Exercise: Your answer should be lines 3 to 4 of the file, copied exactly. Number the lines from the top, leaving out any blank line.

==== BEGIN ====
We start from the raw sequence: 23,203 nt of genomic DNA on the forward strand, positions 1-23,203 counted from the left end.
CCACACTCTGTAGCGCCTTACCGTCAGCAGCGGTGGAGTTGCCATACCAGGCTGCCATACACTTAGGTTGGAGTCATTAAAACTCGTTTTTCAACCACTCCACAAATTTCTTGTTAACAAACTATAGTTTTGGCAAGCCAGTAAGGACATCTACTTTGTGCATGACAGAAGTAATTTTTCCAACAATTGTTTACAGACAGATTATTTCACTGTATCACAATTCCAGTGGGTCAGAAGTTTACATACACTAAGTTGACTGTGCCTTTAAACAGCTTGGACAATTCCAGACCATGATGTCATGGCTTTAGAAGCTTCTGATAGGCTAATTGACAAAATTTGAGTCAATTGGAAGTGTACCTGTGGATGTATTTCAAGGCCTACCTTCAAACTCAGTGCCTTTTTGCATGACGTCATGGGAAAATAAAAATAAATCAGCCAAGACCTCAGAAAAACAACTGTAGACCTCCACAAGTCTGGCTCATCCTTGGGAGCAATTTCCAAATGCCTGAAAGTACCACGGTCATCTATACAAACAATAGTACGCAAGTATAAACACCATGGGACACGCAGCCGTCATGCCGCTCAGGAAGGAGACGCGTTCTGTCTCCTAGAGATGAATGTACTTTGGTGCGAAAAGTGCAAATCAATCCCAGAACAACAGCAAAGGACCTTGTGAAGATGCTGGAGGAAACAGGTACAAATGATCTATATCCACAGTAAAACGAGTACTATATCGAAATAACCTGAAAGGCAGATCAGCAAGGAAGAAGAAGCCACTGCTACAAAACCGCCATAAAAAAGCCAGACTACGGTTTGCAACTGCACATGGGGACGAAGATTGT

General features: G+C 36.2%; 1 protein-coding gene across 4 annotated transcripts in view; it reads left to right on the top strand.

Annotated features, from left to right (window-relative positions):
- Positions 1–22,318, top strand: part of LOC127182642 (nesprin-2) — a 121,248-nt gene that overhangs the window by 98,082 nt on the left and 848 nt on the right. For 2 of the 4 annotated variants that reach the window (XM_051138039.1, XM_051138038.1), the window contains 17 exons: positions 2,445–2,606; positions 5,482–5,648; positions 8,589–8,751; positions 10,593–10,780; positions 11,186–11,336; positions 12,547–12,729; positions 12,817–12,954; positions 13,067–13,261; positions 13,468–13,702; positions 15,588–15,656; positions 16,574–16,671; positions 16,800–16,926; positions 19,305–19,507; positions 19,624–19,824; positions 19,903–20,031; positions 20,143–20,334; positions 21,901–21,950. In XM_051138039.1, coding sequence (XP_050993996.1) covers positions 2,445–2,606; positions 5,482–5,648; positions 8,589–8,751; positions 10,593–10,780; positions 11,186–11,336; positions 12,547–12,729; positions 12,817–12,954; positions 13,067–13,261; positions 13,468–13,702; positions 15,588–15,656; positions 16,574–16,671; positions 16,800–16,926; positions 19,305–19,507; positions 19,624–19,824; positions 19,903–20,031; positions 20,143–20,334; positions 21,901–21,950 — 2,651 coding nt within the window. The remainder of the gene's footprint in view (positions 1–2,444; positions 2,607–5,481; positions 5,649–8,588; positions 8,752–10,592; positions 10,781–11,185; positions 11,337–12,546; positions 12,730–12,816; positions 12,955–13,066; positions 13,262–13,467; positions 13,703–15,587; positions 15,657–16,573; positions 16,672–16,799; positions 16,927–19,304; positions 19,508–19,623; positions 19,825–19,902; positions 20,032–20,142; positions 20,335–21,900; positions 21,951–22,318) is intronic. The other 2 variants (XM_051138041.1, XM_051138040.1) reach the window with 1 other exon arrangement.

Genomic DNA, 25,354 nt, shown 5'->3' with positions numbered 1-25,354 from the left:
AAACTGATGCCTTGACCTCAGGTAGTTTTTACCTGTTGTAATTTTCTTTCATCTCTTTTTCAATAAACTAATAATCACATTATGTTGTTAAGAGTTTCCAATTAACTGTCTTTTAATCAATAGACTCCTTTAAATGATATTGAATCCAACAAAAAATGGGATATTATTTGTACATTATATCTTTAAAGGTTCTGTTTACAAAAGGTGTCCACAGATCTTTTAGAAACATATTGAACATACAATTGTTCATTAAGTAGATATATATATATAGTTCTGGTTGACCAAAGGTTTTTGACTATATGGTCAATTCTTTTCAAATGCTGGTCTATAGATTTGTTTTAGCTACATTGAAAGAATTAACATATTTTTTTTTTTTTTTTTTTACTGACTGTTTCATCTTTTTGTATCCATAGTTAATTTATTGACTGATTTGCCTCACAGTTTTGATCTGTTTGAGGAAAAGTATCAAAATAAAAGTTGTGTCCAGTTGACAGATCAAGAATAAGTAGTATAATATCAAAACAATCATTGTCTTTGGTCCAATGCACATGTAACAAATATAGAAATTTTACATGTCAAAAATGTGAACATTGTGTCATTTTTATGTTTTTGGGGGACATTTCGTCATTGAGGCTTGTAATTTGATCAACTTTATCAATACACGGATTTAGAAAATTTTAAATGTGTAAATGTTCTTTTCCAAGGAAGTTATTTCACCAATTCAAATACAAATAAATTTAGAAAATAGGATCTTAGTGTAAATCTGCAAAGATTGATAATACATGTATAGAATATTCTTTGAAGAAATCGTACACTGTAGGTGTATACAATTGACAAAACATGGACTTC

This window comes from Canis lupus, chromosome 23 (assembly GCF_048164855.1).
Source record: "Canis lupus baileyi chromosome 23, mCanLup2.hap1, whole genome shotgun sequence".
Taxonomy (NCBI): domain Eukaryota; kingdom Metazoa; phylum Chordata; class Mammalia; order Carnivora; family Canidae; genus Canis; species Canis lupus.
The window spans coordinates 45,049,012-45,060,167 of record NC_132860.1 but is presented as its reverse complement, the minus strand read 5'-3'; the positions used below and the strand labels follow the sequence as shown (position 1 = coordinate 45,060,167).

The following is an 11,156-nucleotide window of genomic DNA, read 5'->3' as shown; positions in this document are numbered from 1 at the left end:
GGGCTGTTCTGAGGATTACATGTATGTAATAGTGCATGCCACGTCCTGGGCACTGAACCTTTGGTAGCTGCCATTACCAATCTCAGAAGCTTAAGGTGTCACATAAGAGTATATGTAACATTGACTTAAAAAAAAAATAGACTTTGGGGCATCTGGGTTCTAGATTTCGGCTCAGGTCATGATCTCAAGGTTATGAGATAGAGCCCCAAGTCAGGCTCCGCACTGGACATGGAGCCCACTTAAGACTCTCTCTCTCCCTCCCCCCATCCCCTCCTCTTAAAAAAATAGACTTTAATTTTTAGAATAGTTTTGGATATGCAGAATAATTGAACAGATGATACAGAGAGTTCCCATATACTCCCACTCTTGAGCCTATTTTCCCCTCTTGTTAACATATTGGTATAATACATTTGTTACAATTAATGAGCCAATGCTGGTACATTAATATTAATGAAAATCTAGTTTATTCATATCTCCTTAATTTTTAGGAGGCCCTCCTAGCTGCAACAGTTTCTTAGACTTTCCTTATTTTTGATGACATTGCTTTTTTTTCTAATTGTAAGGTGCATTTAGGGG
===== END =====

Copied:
General features: G+C 36.2%; 1 protein-coding gene across 4 annotated transcripts in view; it reads left to right on the top strand.

Annotated features, from left to right (window-relative positions):